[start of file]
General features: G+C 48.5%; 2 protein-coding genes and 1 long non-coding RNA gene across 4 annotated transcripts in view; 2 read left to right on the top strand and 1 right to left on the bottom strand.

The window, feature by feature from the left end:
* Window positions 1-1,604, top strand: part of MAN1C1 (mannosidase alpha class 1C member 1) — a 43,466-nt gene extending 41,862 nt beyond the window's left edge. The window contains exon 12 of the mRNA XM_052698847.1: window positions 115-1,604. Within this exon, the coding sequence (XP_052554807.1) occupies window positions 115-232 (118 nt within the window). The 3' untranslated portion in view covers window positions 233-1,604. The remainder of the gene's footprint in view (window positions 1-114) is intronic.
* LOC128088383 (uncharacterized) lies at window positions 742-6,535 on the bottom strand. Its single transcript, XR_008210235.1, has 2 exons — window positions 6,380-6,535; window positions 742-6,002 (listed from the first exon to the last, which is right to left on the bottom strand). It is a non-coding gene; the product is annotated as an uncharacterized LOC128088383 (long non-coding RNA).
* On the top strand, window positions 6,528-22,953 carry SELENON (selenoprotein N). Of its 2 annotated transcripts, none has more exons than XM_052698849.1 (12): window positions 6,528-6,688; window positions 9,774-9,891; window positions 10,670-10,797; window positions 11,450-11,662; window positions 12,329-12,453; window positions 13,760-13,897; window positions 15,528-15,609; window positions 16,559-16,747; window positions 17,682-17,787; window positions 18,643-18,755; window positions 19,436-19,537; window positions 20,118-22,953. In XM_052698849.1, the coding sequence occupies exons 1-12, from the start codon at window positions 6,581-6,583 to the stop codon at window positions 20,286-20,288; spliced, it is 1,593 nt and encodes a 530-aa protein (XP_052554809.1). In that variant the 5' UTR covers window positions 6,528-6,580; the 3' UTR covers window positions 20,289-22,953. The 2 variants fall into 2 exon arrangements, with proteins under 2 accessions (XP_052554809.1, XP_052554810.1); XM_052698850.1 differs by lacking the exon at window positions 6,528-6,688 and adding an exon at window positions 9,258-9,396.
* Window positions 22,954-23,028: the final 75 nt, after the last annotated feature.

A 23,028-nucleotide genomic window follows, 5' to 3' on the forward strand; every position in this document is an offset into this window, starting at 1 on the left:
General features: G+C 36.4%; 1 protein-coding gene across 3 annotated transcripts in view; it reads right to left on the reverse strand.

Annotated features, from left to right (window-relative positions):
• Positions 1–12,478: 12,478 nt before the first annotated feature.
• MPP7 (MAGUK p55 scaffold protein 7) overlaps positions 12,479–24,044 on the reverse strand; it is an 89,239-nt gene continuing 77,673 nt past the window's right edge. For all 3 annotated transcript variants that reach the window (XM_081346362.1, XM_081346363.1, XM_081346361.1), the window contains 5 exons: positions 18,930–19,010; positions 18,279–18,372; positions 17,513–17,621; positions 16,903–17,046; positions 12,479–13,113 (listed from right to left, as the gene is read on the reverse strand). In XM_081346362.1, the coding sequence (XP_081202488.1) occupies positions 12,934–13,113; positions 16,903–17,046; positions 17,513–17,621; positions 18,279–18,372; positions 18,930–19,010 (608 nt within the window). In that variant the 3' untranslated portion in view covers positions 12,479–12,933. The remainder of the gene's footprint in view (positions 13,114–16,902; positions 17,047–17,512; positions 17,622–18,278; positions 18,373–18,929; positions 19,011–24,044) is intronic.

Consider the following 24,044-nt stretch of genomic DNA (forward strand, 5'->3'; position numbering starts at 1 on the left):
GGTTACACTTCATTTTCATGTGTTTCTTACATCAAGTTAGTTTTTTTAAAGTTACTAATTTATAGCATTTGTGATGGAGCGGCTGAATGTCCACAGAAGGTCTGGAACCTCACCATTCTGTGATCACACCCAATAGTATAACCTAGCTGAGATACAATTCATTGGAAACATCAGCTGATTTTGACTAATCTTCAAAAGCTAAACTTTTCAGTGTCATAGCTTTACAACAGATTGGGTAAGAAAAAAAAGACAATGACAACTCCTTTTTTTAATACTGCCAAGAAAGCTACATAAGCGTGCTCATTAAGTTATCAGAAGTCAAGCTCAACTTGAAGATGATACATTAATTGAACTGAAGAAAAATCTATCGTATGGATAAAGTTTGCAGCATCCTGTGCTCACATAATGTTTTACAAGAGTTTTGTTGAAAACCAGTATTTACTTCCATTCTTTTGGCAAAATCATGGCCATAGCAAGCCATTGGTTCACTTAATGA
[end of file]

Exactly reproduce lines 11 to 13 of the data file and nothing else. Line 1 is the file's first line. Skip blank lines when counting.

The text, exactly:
• MPP7 (MAGUK p55 scaffold protein 7) overlaps positions 12,479–24,044 on the reverse strand; it is an 89,239-nt gene continuing 77,673 nt past the window's right edge. For all 3 annotated transcript variants that reach the window (XM_081346362.1, XM_081346363.1, XM_081346361.1), the window contains 5 exons: positions 18,930–19,010; positions 18,279–18,372; positions 17,513–17,621; positions 16,903–17,046; positions 12,479–13,113 (listed from right to left, as the gene is read on the reverse strand). In XM_081346362.1, the coding sequence (XP_081202488.1) occupies positions 12,934–13,113; positions 16,903–17,046; positions 17,513–17,621; positions 18,279–18,372; positions 18,930–19,010 (608 nt within the window). In that variant the 3' untranslated portion in view covers positions 12,479–12,933. The remainder of the gene's footprint in view (positions 13,114–16,902; positions 17,047–17,512; positions 17,622–18,278; positions 18,373–18,929; positions 19,011–24,044) is intronic.

Consider the following 24,044-nt stretch of genomic DNA (forward strand, 5'->3'; position numbering starts at 1 on the left):
GGTTACACTTCATTTTCATGTGTTTCTTACATCAAGTTAGTTTTTTTAAAGTTACTAATTTATAGCATTTGTGATGGAGCGGCTGAATGTCCACAGAAGGTCTGGAACCTCACCATTCTGTGATCACACCCAATAGTATAACCTAGCTGAGATACAATTCATTGGAAACATCAGCTGATTTTGACTAATCTTCAAAAGCTAAACTTTTCAGTGTCATAGCTTTACAACAGATTGGGTAAGAAAAAAAAGACAATGACAACTCCTTTTTTTAATACTGCCAAGAAAGCTACATAAGCGTGCTCATTAAGTTATCAGAAGTCAAGCTCAACTTGAAGATGATACATTAATTGAACTGAAGAAAAATCTATCGTATGGATAAAGTTTGCAGCATCCTGTGCTCACATAATGTTTTACAAGAGTTTTGTTGAAAACCAGTATTTACTTCCATTCTTTTGGCAAAATCATGGCCATAGCAAGCCATTGGTTCACTTAATGA